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Dr John Hawkins

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Gentleman's Day Out

Posted on 2010/05/23 10:09:55 (May 2010).

[Saturday 15th May 2010]
I was in the mood for a very Gentlemanly day out today, so I donned my tweed jacket - hopefully the last time this would be warranted before the summer started in earnest (it had certainly seemed like it was still a way off this week) - and headed for St. James's. I took a leisurely stroll through St. James's Park to get there, which was all very nice.

Started off with a spot of shopping on my favourite Jermyn Street, and bought some new shirts at Harvie and Hudson. It's probably my favourite shop for shirts - wonderfully traditional.

Then lunch beckoned, and I chose to dine at the Fountain Restaurant at Fortnum and Mason - which, being at the back of F&M, conveniently faces out onto Jermyn Street. Surprisingly enough they had a copy of the Guardian to hand there, so I sat and read that whilst waiting for my food to arrive - a notion which rather appealed to me given what I assume to be the typical political leanings of the regular clientele here. That said, given that the Guardian had been backing the Lib Dems in the run up to the election, and what with the new coalition, perhaps the Guardian is suddenly no longer considered the preserve of the loony left?

Anyway, I started lunch with a spring salad (including sprouting broccoli - an interesting salad ingredient - and the excellent Berkswell cheese), then for a main had a mushroom and chestnut risotto. I was willing to forgive the slightly unimaginative vegetarian option as the addition of chestnuts was an interesting touch. Finished with an espresso - in addition to their famous teas, Fortnum and Mason also sell very good coffee - and whilst consistency-wise this may not have been the best espresso I've ever had, it was certainly very fragrant.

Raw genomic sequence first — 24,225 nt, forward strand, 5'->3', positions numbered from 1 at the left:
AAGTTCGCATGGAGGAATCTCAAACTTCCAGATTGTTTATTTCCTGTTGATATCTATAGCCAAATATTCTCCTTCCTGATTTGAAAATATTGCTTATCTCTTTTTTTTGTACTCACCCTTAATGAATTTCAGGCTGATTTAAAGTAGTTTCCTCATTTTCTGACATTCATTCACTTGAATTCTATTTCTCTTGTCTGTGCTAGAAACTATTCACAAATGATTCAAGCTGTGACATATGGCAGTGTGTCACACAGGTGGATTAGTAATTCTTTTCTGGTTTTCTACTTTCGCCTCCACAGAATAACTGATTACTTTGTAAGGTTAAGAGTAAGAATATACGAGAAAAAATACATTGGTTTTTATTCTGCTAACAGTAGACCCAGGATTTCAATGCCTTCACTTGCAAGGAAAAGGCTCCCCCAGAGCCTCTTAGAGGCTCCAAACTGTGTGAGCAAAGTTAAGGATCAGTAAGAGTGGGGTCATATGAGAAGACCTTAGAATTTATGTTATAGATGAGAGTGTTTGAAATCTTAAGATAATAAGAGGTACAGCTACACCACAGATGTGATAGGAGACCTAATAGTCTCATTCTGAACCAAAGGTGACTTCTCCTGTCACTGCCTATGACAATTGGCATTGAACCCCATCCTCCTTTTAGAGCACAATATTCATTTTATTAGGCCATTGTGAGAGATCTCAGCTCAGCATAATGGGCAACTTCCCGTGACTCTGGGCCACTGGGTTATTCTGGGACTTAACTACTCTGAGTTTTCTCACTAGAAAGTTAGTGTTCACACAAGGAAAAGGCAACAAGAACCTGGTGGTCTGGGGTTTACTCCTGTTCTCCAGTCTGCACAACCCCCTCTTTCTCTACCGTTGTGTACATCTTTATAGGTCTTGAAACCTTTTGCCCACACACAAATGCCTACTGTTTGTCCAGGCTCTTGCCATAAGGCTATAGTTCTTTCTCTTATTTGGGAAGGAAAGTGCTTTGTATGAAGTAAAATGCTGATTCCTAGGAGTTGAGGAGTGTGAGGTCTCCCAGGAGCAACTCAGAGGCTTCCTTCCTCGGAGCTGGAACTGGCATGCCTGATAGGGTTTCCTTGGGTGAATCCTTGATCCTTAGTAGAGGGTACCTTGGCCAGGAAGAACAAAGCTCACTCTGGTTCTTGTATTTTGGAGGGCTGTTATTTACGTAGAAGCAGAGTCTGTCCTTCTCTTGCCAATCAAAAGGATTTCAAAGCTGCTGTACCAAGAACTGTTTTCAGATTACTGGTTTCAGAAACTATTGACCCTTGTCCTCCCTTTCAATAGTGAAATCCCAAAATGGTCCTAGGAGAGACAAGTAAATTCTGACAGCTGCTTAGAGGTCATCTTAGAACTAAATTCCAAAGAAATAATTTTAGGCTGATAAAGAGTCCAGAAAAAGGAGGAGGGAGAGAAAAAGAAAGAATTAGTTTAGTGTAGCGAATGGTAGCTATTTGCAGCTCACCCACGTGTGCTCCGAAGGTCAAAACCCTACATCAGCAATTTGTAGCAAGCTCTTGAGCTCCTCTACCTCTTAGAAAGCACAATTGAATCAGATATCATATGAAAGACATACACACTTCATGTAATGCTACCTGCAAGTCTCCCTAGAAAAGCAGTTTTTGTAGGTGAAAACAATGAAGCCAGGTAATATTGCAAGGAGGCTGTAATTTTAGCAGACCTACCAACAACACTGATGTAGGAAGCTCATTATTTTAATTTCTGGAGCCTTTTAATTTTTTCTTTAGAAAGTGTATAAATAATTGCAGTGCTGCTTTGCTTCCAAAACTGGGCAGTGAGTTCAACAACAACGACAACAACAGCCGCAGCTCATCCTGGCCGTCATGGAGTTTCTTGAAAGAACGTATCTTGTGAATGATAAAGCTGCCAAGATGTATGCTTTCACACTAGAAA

I didn't really have anything planned after that: went for a brief wander around the Food Hall in Fortnum and Mason, and then headed out onto Piccadilly. Luckily just over the road was the Royal Academy of Arts, and one of their posters caught my eye - an exhibit called "Relics of old London: Photography and the spirit of the city". This was a small exhibition of early photographs (1870s and 1880s) of London, taken of buildings which at the time were already considered to be of historical importance and/or in danger of being lost. I found it absolutely enthralling, and spent several minutes on every image. I really like the notion that the idea of "harkening back to a simpler time" is in itself nothing new, the Victorians had the same warm sense of nostalgia for things from earlier eras that we now have for all things Victorian.

Did a bit more wandering about and shopping after that - bought some chocolate for Chie at Jef de Bruges, which I'd heard was supposed to be good - before eventually heading back home.

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